Crocodile of Wall Street Rendered Toothless as Authorities Bite Back

GUEST BLOGGER

Martin Kenney, managing partner

with Martin Kenney & Co., Solicitors

The sums involved in the latest high-profile cryptocurrency fraud are mind-blowing. A self-proclaimed amateur rapper nicknamed the “Crocodile of Wall Street,” Heather Morgan, along with her husband Ilya Lichtenstein, were arrested and charged with conspiracy to allegedly launder $4.5 billion in stolen Bitcoin last month.

 

Equally astonishing is the success of the U.S. Justice Department in retrieving assets in this case — it has reportedly recovered $3.6 billion of the digital currency after seizing the couple’s digital wallets. While this still leaves approximately $1 billion outstanding, it remains a tremendous feat. One can only hope that the recovery will continue to grow in size as the investigation develops.

 

The couple, bailed for $8 million between them, are alleged to have laundered huge sums of Bitcoin stolen in a 2016 hack. The hacker, which the DOJ has not claimed was either Morgan or Lichtenstein, targeted a coin exchange called Bitfinex, stealing 119,754 bitcoins. The theft was so significant that it knocked 20% off the value of Bitcoin after the news of the hack broke.

 

Equally staggering is the value of hack—originally around $71 million—which has shot up in a comparatively short number of years, owing to the volatile upward growth in Bitcoin’s value. The fact that the U.S. authorities were able to track the Bitcoin movements here is testament that digital currencies are no longer the opaque tender they once were, which gives asset recovery specialists cause for hope as we move forward.

 

Deputy Attorney General Lisa Monaco said of the events, “Today’s arrests, and the Department’s largest financial seizure ever, show that cryptocurrency is not a safe haven for criminals.”

Comments by U.S. Attorney Matthew M. Graves for the District of Columbia were particularly interesting, illustrating a change in position by the authorities toward digital currencies. Graves said that such thefts as those alleged by Lichtenstein and Morgan “could undermine confidence in cryptocurrency.” The underlying message appears to signal a seismic shift in attitude toward digital currencies — from representing all that is wrong with the world of money laundering to a point where U.S. officials are concerned about digital currency platforms being damaged by hacks.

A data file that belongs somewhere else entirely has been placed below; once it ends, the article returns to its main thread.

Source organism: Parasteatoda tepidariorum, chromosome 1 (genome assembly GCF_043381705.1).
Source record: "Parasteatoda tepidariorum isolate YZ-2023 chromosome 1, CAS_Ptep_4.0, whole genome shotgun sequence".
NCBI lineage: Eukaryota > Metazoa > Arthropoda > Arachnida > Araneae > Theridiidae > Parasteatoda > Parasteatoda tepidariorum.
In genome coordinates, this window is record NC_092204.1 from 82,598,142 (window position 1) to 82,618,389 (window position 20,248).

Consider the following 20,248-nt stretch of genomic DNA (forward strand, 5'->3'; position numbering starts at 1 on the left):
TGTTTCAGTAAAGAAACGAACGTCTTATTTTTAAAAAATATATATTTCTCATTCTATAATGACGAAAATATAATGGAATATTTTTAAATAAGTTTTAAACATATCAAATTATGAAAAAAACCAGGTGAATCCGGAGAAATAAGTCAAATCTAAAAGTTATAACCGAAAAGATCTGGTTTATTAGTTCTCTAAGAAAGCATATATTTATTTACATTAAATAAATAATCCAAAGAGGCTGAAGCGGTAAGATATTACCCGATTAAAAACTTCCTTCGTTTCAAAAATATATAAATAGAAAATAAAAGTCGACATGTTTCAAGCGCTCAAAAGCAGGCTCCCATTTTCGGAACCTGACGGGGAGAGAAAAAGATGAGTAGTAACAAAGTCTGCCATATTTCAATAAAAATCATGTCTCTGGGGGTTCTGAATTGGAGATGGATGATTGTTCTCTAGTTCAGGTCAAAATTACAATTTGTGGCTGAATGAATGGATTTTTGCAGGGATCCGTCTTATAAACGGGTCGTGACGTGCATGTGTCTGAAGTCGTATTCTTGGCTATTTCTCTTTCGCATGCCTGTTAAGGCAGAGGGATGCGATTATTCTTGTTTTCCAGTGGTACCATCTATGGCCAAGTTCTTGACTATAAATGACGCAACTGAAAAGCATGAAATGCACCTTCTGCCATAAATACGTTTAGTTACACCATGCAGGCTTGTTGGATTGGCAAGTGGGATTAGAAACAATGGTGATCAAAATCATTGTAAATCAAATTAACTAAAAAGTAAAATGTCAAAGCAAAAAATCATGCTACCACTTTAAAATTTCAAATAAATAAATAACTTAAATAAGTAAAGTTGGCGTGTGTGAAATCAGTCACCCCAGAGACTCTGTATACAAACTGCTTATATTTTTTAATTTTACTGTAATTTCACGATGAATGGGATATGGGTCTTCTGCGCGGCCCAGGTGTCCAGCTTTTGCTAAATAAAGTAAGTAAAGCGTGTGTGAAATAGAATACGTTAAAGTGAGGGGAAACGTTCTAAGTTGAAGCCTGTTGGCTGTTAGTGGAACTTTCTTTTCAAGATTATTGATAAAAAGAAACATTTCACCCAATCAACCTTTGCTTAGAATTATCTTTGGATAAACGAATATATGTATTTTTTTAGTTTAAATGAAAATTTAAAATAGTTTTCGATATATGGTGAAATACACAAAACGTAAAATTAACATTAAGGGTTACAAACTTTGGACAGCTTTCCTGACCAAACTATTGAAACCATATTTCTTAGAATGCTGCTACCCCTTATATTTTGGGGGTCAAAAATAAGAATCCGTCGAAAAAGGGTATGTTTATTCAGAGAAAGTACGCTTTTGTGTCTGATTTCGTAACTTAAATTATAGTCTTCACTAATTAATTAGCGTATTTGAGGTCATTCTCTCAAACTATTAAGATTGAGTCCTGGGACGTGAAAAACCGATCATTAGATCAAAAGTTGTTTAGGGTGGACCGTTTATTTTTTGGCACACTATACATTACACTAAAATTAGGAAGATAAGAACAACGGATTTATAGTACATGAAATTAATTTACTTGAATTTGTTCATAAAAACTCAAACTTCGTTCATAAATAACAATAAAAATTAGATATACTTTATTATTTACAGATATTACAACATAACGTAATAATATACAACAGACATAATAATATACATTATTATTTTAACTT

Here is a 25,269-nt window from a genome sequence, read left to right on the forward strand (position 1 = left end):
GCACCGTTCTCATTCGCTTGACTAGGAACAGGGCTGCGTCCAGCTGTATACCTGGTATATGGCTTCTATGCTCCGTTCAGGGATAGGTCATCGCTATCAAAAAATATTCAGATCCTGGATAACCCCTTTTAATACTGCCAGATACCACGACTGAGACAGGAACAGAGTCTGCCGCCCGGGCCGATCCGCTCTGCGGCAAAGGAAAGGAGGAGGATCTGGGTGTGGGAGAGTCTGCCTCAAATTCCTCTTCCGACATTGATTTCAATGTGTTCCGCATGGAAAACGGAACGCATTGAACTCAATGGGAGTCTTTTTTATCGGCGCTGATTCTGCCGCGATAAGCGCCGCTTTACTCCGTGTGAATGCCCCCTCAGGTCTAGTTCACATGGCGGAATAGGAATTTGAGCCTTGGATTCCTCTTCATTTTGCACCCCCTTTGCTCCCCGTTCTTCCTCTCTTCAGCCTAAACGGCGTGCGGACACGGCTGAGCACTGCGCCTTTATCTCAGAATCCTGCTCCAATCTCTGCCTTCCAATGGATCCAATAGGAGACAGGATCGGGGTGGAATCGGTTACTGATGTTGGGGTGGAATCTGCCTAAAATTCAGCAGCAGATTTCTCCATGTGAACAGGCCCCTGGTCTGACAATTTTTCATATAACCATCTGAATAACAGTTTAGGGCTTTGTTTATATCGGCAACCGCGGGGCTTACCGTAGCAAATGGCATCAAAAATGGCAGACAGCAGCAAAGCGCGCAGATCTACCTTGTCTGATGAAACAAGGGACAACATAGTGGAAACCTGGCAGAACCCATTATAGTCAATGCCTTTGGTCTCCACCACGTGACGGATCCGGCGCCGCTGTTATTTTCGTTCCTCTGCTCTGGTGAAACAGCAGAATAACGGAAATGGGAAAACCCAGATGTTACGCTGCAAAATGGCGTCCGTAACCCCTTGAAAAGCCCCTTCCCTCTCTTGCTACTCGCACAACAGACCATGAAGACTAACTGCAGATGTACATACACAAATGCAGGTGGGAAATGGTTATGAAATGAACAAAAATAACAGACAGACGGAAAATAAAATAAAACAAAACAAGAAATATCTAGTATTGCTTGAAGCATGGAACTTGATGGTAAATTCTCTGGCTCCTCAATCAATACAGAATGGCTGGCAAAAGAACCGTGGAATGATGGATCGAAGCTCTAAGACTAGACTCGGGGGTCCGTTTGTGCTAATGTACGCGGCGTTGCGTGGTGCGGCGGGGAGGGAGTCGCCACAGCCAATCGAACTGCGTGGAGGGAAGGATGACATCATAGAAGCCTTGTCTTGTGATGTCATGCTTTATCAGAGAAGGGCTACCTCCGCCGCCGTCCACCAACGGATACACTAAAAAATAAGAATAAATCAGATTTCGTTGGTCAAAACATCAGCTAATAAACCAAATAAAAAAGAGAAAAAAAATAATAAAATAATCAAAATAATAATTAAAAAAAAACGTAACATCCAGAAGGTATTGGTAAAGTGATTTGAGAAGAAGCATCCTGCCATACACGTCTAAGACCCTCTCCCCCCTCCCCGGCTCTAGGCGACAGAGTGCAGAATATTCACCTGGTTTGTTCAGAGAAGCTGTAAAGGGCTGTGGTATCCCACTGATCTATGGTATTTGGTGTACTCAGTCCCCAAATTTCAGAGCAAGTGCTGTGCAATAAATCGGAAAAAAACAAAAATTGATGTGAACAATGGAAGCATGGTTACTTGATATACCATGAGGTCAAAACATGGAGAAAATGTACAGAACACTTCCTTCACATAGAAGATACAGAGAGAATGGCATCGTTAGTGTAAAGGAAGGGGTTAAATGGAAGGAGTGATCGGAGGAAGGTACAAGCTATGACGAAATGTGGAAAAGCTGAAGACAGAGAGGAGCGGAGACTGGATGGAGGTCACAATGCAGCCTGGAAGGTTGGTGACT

Digital currencies are becoming increasingly common. Companies such as Tesla now accept certain digital currencies as a form of payment (in this case Dogecoin, which can be used to buy Tesla merchandise). As their popularity grows, those who once robbed banks will likely swap their shotguns and masks for computers and high-powered servers to enact their crimes.

 

As they do, those who track assets are already penetrating the layers by which such crooks seek to hide their loot. “Chain Hopping” — the process of moving and shifting digital currency in an attempt to befuddle those seeking to follow money laundering chains — is no different notionally than the placing, layering and integration that anti-money laundering specialists are familiar with. Fortunately, it is possible to track digital currency movements, with outfits such as Chainalysis and other experts now leading the way in the field.

 

The investigators involved in the Lichtenstein/Morgan case should be congratulated for their efforts. If their suspicions are proven to be correct, the couple’s prosecution will serve as a deterrent to others of a similar ilk. The recovery of the billions of dollars in value sends a further message: If you are going to commit such crimes, not only will you stand to lose your liberty, but your ill-gotten gains can and will be targeted too.

 

Crime must not pay, and our best weapon against crime is having meaningful deterrents that can be employed by those with the skills and determination to implement them, including confiscation of wealth.

SOURCE: ACFE Insights – A Publication of the Association of Certified Fraud Examiners